A Laboratory Study of Water Immobilization for Improved Oil Recovery
- D.N. Meehan (Chaplin Pet. Co.) | D.E. Crichlow (U. of Oklahoma) | H.B. Crichlow (U. of Oklahoma)
- Document ID
- Society of Petroleum Engineers
- Journal of Petroleum Technology
- Publication Date
- February 1978
- Document Type
- Journal Paper
- 205 - 209
- 1978. Society of Petroleum Engineers
- 1.6 Drilling Operations, 4.2.3 Materials and Corrosion, 1.2.3 Rock properties, 4.2 Pipelines, Flowlines and Risers, 4.6 Natural Gas, 5.4.7 Chemical Flooding Methods (e.g., Polymer, Solvent, Nitrogen, Immiscible CO2, Surfactant, Vapex), 4.1.2 Separation and Treating, 1.6.9 Coring, Fishing, 5.3.2 Multiphase Flow, 5.1.1 Exploration, Development, Structural Geology, 1.10 Drilling Equipment, 2.4.3 Sand/Solids Control, 4.1.5 Processing Equipment, 5.4.1 Waterflooding, 6.5.2 Water use, produced water discharge and disposal
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In most oil reservoirs, injected water follows the paths taken by previously injected water. If some water-swept paths could be immobilized, continued waterflooding paths could be immobilized, continued waterflooding might sweep new paths and yield more oil than traditional waterflooding. Laboratory experiments were conducted in which vertical sand packs were waterflooded to breakthrough. Various fractions of the water-swept volume then were immobilized. An additional waterflood was conducted to determine how much additional oil could be recovered by this technique. Data were gathered that indicated improved microscopic displacement efficiency and oil recovery. Results indicated that the magnitude of additional oil recovery using this technique was small and increased with the degree of immobilization. Increases in flooding pressures of three- to fivefold were required to flood after immobilization. Favorable alterations in the water-oil relative permeability ratio and fractional flow curves were found also.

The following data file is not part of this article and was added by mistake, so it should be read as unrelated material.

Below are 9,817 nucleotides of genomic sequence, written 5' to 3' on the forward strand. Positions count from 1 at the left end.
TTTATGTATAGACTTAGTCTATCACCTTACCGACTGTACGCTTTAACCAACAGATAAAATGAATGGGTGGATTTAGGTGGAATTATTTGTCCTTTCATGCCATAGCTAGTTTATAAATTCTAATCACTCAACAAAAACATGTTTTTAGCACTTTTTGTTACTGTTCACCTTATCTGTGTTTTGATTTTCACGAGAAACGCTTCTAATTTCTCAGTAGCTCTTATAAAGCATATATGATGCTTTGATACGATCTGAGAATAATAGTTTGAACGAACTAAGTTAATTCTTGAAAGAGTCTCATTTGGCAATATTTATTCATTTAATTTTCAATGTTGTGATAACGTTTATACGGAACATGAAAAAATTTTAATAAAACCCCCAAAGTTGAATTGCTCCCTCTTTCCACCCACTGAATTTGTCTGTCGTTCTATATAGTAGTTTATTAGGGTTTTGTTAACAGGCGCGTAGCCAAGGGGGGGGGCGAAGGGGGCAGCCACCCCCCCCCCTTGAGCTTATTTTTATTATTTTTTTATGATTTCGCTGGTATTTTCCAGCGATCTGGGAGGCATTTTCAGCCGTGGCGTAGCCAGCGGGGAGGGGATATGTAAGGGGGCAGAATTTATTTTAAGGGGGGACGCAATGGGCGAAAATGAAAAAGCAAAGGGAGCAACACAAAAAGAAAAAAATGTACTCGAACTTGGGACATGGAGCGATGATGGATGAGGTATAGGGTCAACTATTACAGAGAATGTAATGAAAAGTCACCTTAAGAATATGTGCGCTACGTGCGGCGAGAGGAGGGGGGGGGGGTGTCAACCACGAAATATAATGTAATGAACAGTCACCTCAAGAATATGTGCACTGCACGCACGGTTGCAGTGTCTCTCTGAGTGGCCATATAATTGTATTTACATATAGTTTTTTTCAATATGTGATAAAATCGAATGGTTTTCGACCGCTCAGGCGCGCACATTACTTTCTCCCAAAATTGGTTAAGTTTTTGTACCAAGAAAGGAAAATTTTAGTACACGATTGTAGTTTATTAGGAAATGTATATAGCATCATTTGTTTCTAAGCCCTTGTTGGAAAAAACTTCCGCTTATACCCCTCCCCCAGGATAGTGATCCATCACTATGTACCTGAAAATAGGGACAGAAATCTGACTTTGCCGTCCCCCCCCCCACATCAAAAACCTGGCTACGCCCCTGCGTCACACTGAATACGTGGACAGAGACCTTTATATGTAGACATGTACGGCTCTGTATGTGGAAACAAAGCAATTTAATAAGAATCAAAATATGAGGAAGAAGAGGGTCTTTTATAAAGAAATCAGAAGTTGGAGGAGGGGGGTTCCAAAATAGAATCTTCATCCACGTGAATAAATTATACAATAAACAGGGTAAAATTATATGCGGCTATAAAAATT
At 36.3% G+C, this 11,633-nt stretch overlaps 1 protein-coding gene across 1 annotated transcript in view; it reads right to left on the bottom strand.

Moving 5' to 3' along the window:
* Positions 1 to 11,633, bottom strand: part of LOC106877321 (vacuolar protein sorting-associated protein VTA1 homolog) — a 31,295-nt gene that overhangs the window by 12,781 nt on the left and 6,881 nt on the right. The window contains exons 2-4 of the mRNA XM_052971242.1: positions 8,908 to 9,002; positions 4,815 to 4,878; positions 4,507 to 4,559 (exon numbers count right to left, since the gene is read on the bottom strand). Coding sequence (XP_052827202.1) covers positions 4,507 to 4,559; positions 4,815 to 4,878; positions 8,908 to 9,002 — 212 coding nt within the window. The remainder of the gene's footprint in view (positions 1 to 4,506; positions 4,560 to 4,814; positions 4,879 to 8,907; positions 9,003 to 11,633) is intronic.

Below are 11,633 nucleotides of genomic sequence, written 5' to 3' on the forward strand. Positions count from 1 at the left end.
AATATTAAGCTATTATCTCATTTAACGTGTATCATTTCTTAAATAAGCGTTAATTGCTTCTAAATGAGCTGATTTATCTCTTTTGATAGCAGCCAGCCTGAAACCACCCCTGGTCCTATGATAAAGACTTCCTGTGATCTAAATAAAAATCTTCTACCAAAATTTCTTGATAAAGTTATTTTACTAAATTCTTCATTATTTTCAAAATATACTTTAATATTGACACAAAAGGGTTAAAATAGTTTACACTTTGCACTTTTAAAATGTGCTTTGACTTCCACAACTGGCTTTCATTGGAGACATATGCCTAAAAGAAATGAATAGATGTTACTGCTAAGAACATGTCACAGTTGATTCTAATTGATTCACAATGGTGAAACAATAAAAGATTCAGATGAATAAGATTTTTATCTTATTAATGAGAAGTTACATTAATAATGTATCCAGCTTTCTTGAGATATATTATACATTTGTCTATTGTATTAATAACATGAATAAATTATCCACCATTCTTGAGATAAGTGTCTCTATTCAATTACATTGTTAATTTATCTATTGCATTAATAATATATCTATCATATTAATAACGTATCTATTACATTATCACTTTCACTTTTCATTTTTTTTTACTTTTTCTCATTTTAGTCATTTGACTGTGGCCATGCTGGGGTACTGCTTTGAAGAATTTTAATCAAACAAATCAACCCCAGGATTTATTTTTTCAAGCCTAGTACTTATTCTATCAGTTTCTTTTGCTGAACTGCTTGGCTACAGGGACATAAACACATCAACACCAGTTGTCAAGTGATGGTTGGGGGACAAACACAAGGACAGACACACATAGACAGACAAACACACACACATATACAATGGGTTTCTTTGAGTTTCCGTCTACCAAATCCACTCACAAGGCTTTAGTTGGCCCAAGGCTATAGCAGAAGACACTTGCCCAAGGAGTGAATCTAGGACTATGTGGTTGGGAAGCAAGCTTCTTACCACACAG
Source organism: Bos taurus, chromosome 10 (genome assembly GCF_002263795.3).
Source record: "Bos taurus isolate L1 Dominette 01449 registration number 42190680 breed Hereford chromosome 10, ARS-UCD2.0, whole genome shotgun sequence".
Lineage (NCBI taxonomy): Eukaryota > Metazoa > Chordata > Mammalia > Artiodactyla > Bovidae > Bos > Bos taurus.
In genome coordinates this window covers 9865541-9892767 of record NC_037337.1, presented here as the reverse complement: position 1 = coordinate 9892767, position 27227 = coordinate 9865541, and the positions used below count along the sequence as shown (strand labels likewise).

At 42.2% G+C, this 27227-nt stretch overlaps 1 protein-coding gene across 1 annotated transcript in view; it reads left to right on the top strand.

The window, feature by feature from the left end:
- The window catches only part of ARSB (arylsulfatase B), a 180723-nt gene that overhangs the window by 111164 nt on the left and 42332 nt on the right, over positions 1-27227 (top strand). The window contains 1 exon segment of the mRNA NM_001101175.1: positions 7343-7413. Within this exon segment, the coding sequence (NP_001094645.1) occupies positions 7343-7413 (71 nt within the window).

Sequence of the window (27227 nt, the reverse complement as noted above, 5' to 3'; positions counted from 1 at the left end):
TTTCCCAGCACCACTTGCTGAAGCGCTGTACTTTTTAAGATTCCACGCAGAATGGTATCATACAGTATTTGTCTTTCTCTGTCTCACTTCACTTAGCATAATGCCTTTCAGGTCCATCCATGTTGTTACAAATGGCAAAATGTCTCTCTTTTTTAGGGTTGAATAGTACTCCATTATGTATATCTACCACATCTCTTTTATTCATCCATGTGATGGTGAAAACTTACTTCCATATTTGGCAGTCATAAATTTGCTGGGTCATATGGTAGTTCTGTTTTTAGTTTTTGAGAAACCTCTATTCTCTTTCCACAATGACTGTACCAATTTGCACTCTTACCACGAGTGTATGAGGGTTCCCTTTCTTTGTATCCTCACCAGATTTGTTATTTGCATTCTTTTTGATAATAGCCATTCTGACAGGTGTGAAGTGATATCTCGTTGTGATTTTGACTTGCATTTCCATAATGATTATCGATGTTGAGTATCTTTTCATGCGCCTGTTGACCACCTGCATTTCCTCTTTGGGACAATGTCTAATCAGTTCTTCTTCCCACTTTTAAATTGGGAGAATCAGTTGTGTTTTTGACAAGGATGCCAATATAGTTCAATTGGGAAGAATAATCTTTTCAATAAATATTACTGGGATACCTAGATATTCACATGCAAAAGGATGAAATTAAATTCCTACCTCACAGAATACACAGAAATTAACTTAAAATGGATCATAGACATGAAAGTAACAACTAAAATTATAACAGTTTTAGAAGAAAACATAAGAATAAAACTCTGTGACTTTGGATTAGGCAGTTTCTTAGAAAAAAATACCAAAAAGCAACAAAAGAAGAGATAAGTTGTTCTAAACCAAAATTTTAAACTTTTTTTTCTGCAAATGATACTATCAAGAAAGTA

Several methods have been proposed to divert injected water into previously unswept paths. Polymers and polymerizing monomers are perhaps the most notable polymerizing monomers are perhaps the most notable solutions to date. One possible mechanism for improved oil recovery by polymer injection is the migration of polymers to block the more permeable paths. Injected polymers to block the more permeable paths. Injected water then would be forced into previously unswept paths. Immobilization of an injected fluid might serve a paths. Immobilization of an injected fluid might serve a similar purpose.
Consider the problem of what benefits will result from immobilization, that is, physically plugging water-swept flow paths and diverting injected water into unswept paths. The answer depends on the distribution of unswept paths. The answer depends on the distribution of unswept oil after waterflooding. Applications of this technique might be most helpful in heterogeneous systems. This investigation sought to identify any beneficial effects by using relatively uniform properties for the flooded reservoir.
The increased displacement efficiency, the magnitude of incremental oil recovery by such a process, and other information was obtained in this study. This included the increase in pressures required to flood after immobilization, the alteration of the water-oil relative permeability, and be relationship of increased oil recovery permeability, and be relationship of increased oil recovery to the fraction of the swept paths immobilized. The study also investigated the effects of successively injecting stages of immobilizing material and waterflooding.
A series of waterfloods was conducted in vertical sand packs. Waterflood results are presented for six packs. Waterflood results are presented for six experiments, each of which involved two complete floods. The first flood consisted of water injection until no additional oil was recoverable. After resaturating the core with oil, a second flood was conducted that involved a waterflood to water breakthrough, injection of a fluid that became immobile, and a subsequent waterflood. Various fractions of the water-swept pore volume at breakthrough were immobilized in these experiments.
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